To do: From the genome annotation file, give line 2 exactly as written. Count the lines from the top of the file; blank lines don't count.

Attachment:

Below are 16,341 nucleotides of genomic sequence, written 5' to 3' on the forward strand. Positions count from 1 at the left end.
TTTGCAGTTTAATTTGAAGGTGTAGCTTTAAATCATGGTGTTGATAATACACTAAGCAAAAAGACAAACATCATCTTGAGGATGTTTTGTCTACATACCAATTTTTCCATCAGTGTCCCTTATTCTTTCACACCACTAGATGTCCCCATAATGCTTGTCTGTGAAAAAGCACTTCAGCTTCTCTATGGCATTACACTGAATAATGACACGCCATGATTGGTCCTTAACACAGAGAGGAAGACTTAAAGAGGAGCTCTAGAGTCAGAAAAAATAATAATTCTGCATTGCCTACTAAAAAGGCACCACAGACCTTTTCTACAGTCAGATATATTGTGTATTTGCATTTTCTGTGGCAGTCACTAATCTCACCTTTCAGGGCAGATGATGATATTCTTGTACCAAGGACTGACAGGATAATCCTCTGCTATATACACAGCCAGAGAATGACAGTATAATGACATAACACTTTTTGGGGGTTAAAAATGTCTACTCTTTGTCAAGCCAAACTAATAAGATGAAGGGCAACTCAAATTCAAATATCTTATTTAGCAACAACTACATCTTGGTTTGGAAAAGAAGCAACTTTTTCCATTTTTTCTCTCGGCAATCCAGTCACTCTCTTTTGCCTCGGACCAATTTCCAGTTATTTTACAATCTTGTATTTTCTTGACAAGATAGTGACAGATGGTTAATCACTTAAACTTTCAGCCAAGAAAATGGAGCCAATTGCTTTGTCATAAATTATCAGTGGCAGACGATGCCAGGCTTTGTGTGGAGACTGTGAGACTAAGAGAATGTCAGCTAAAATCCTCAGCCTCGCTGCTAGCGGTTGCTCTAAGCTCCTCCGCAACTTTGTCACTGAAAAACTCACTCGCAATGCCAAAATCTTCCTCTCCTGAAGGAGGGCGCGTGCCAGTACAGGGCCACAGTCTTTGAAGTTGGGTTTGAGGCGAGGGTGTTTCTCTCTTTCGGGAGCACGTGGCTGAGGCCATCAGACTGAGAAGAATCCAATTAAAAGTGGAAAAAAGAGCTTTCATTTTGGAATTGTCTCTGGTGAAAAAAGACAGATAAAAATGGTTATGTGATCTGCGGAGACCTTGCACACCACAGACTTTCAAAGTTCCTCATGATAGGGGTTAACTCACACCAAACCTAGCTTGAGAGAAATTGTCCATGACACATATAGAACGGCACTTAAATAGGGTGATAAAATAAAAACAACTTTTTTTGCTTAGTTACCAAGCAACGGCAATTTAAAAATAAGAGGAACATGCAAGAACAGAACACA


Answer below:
TTTGCAGTTTAATTTGAAGGTGTAGCTTTAAATCATGGTGTTGATAATACACTAAGCAAAAAGACAAACATCATCTTGAGGATGTTTTGTCTACATACCAATTTTTCCATCAGTGTCCCTTATTCTTTCACACCACTAGATGTCCCCATAATGCTTGTCTGTGAAAAAGCACTTCAGCTTCTCTATGGCATTACACTGAATAATGACACGCCATGATTGGTCCTTAACACAGAGAGGAAGACTTAAAGAGGAGCTCTAGAGTCAGAAAAAATAATAATTCTGCATTGCCTACTAAAAAGGCACCACAGACCTTTTCTACAGTCAGATATATTGTGTATTTGCATTTTCTGTGGCAGTCACTAATCTCACCTTTCAGGGCAGATGATGATATTCTTGTACCAAGGACTGACAGGATAATCCTCTGCTATATACACAGCCAGAGAATGACAGTATAATGACATAACACTTTTTGGGGGTTAAAAATGTCTACTCTTTGTCAAGCCAAACTAATAAGATGAAGGGCAACTCAAATTCAAATATCTTATTTAGCAACAACTACATCTTGGTTTGGAAAAGAAGCAACTTTTTCCATTTTTTCTCTCGGCAATCCAGTCACTCTCTTTTGCCTCGGACCAATTTCCAGTTATTTTACAATCTTGTATTTTCTTGACAAGATAGTGACAGATGGTTAATCACTTAAACTTTCAGCCAAGAAAATGGAGCCAATTGCTTTGTCATAAATTATCAGTGGCAGACGATGCCAGGCTTTGTGTGGAGACTGTGAGACTAAGAGAATGTCAGCTAAAATCCTCAGCCTCGCTGCTAGCGGTTGCTCTAAGCTCCTCCGCAACTTTGTCACTGAAAAACTCACTCGCAATGCCAAAATCTTCCTCTCCTGAAGGAGGGCGCGTGCCAGTACAGGGCCACAGTCTTTGAAGTTGGGTTTGAGGCGAGGGTGTTTCTCTCTTTCGGGAGCACGTGGCTGAGGCCATCAGACTGAGAAGAATCCAATTAAAAGTGGAAAAAAGAGCTTTCATTTTGGAATTGTCTCTGGTGAAAAAAGACAGATAAAAATGGTTATGTGATCTGCGGAGACCTTGCACACCACAGACTTTCAAAGTTCCTCATGATAGGGGTTAACTCACACCAAACCTAGCTTGAGAGAAATTGTCCATGACACATATAGAACGGCACTTAAATAGGGTGATAAAATAAAAACAACTTTTTTTGCTTAGTTACCAAGCAACGGCAATTTAAAAATAAGAGGAACATGCAAGAACAGAACACA